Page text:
Forum Archives

Return to Forum List

"giving up" memories

You are not logged in. Login here or register.

nealos posted 9/17/2013 22:38 PM

Someone posted in the wayward forum about (and I'm going to butcher this of all of its original eloquence) how a trait common in some successful long-term relationships is a constant re-affirmation of one's partnership. Essentially, "my husband makes me so happy and I'm proud of him," or "my wife is incredibly sexy and I'm such a lucky man to have her as a partner." Little affirmations that hold true and straighten one's attitude when life throws curveballs at you-- anything from gaining weight in middle age to serious trauma. It's a chosen attitude-- a mantra-- saying something so many times it BECOMES true or perhaps even transcends fact... and I thought this was an interesting idea.

I started to think about this in my current situation. I've started dating someone (don't worry, she knows about and accepts my recovery). However, I still have these "memories" of my ex floating around in my head. It's not all the time-- it's not that often-- but they're there. For instance, one of them was when my ex and I were at an airport in FL. This guy ahead of us in line told her that her smile just lit up the airport-- that she glowed with joy and beauty-- and he wasn't being creepy or anything, he was even comparing her to his wife and one of the things he loved most about her-- and I agree. She is that, always... and I miss it! I miss that about her. And I have this memory of him telling her that... and my memory includes how that made me feel. I was so proud to be her boyfriend then. I replay this memory from time to time... and I (until recently) have been reliving that memory... I relive that feeling. And I miss that feeling.

I know the relationship wouldn't work-- she's emotionally detached (hell, she almost married an addict) among other things. But it doesn't matter. I hold on to that relationship when I relive that memory-- I'm re-affirming that it was a great relationship, and that I think it would work. I'm not telling myself that explicitly, but isn't that in affect what is happening?

I really really want to "give up" that memory. I don't know how-- and frankly, I'm scared to. There's more work around this that I need to do, but I feel like talking about it here might help. I don't want that memory... but at the same time, I'm scared to give it up. Very very scared. <sigh>

Anyway, I think I need to give up memories like these. They have no place in my current relationship-- and they serve me nothing. Or at least I think they serve me nothing. Does anyone else think along these lines?

CallMeRed1 posted 9/18/2013 03:46 AM

I personally don't think there is anything wrong with cherishing nice memories, no matter what they are about.

My ex may have broken my heart and shattered our marriage beyond repair, but I still think of our wedding day as one of the best days of my life, for example.

I also still think of previous BFs occasionally, nice things we did or they said. I'd imagine it's normal.

Don't beat yourself up about having happy memories, that is what life is about.

Sad in AZ posted 9/18/2013 06:37 AM

I think you need to focus on detaching from your X rather than detaching from the memories. You may feel as if you've detached from her, but this is a perfect example that you have not.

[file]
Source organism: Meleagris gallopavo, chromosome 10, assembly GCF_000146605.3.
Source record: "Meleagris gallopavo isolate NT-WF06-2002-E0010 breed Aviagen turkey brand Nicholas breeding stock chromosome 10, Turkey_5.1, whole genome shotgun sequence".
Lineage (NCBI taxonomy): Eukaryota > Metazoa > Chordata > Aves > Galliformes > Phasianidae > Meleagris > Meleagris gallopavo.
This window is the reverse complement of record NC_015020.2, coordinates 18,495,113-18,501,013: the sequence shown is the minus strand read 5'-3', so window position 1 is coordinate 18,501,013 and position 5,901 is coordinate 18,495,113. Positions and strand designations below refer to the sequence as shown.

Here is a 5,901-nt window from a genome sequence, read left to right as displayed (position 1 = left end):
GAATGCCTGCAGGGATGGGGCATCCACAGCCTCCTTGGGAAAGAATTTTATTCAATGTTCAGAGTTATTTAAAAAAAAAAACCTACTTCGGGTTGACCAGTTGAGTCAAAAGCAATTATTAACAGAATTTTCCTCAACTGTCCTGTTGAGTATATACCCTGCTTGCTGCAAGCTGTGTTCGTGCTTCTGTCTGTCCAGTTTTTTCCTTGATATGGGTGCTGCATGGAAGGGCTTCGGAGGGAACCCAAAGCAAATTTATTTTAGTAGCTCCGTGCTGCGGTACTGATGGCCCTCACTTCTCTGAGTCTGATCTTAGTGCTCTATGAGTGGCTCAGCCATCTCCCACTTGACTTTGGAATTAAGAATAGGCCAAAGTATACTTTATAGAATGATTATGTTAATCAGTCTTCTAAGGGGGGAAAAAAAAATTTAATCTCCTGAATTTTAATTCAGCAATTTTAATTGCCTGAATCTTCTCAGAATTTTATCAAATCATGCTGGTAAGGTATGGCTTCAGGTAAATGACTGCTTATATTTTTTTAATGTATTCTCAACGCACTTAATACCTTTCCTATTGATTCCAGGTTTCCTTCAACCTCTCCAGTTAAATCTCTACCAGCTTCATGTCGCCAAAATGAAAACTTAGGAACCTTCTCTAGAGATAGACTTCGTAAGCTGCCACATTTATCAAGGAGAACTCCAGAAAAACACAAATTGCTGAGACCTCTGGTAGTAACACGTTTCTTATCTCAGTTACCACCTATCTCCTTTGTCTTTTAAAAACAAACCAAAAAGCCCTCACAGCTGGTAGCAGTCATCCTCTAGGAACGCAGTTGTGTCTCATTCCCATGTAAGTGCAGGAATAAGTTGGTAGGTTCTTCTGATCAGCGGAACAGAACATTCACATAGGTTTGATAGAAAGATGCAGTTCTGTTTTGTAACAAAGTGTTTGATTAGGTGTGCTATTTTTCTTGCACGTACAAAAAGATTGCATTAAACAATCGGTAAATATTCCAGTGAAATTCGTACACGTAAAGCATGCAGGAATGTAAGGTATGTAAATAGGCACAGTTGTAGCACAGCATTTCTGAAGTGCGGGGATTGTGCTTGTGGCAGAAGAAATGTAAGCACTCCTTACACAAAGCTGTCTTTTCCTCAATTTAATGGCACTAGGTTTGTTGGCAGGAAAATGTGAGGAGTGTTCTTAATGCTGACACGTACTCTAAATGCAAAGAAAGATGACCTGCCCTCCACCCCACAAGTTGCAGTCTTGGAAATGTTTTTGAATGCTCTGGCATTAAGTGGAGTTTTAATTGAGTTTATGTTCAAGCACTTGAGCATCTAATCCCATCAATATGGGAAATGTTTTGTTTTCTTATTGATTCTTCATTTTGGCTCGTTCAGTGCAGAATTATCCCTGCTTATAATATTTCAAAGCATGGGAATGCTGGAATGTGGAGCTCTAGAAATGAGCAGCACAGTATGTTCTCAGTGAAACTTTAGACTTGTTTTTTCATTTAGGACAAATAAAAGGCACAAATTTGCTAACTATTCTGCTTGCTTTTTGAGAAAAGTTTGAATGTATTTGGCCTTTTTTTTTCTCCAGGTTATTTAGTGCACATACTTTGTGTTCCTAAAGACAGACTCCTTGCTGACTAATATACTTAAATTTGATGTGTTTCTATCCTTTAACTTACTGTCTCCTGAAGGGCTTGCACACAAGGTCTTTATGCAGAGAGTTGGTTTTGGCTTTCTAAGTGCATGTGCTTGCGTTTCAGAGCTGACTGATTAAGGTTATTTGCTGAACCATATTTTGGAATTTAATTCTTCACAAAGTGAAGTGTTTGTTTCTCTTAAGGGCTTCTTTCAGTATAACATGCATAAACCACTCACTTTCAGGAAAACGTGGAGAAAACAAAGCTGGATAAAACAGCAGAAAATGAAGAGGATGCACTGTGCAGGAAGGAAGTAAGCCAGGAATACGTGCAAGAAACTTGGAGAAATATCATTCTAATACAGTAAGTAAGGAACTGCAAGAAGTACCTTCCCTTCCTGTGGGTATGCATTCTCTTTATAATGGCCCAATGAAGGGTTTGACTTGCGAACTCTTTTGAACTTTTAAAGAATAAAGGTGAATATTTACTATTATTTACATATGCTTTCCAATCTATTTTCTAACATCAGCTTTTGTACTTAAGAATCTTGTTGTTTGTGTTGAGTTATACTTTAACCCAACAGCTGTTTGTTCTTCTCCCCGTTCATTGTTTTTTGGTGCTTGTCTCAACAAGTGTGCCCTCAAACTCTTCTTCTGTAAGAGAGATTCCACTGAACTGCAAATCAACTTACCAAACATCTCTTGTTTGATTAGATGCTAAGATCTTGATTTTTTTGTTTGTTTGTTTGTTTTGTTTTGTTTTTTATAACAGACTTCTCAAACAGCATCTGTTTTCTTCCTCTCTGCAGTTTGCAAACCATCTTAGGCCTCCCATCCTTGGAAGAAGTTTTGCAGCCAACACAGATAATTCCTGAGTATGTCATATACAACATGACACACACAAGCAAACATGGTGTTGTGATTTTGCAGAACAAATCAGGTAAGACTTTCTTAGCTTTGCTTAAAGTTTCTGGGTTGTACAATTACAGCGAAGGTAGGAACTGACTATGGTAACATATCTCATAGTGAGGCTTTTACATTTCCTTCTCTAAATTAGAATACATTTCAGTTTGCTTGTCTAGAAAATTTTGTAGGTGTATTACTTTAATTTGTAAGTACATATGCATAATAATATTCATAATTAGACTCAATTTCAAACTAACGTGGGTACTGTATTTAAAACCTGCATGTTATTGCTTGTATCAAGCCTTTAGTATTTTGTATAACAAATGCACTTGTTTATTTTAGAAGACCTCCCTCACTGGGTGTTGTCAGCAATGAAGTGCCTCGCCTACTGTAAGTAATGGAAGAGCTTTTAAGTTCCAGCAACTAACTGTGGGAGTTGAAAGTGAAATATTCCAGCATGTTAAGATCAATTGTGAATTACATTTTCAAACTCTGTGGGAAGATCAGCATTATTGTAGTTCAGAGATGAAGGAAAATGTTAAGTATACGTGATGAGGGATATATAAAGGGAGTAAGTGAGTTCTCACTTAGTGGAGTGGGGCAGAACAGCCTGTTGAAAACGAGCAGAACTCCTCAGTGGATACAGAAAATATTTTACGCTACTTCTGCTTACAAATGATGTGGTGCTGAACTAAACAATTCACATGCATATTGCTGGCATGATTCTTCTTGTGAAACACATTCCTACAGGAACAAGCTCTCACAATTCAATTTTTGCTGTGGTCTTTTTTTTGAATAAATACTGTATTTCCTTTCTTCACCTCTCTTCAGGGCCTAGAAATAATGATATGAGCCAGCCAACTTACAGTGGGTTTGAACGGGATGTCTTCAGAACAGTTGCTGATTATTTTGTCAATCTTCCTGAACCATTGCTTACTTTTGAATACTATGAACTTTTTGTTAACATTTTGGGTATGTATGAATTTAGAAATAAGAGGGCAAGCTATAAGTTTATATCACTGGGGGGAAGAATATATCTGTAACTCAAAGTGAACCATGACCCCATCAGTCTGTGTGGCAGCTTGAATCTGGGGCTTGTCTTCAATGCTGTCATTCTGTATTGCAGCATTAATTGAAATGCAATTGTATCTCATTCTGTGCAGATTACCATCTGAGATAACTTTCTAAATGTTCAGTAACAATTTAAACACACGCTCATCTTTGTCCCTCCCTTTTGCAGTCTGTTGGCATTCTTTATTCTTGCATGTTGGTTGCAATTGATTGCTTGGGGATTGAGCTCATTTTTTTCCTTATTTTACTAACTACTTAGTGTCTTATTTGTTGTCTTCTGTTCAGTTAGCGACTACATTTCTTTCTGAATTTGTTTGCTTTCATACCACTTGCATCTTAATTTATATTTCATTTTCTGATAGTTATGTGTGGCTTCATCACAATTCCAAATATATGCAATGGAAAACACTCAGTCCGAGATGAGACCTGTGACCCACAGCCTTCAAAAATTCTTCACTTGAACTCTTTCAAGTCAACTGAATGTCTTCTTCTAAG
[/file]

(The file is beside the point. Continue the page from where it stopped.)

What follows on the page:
Once you reach the blissful stage of complete detachment, those happy memories will be just that--happy memories. No ghosts hiding in them.

Hell, I with the X for 40 years; if I had to give up my happy memories, I'd need a lobotomy.

nealos posted 9/18/2013 14:05 PM

You may feel as if you've detached from her, but this is a perfect example that you have not. Once you reach the blissful stage of complete detachment, those happy memories will be just that--happy memories. No ghosts hiding in them.

How did you get there? ...I've done therapy work around grieving the end of the relationship, but this kind of feels different. My point earlier was to try to not practice re-living the memory... or reenacting the feelings the memory provided me. If I live those memories again I suspect they reinforce a feeling that I no longer wish to reinforce: that the relationship is good and fulfilling. The relationship is not good-- there is no relationship. So that might be a bit clearer on what I meant about "giving up" the memory. But this framing of "detachment" is good. I like the way that sounds.

Any advice? I have a prayer I do associated with my 12-step work where I say, "god please help me focus only on thoughts that are productive to me recovery and happiness." There was some relief, but I feel like I was saying it every 20min... it's exhausting. I'll keep doing that, but I would like more tools too.

Sad in AZ posted 9/18/2013 14:30 PM

Since you are a wayward, my approach is probably not helpful: I had to get very, very angry at the X--'good thing I don't have a baseball bat' angry. That allowed me to finally release the good feelings and hopes of R.

For you I suspect you will have to reach the point in your healing where you can forgive yourself; that's the point where you'll be able to let her go.

nealos posted 9/18/2013 14:46 PM

Shit. I think you're right... just letting that feeling happen-- of what it would be like to forgive myself-- elicited an emotional response. I've never thought that I might need to forgive myself. Maybe my attachment to her is weighted down by a need to be forgiven-- and I keep trying to reconcile that forgiveness by reliving fantasies/memories of our relationship-- thus amending the damage I did. But it can't be amended that way, obviously!... it has to be resolved internally... I need to forgive myself.

This is huge. Thanks so much!

Return to Forum List

© 2002-2018 ®. All Rights Reserved.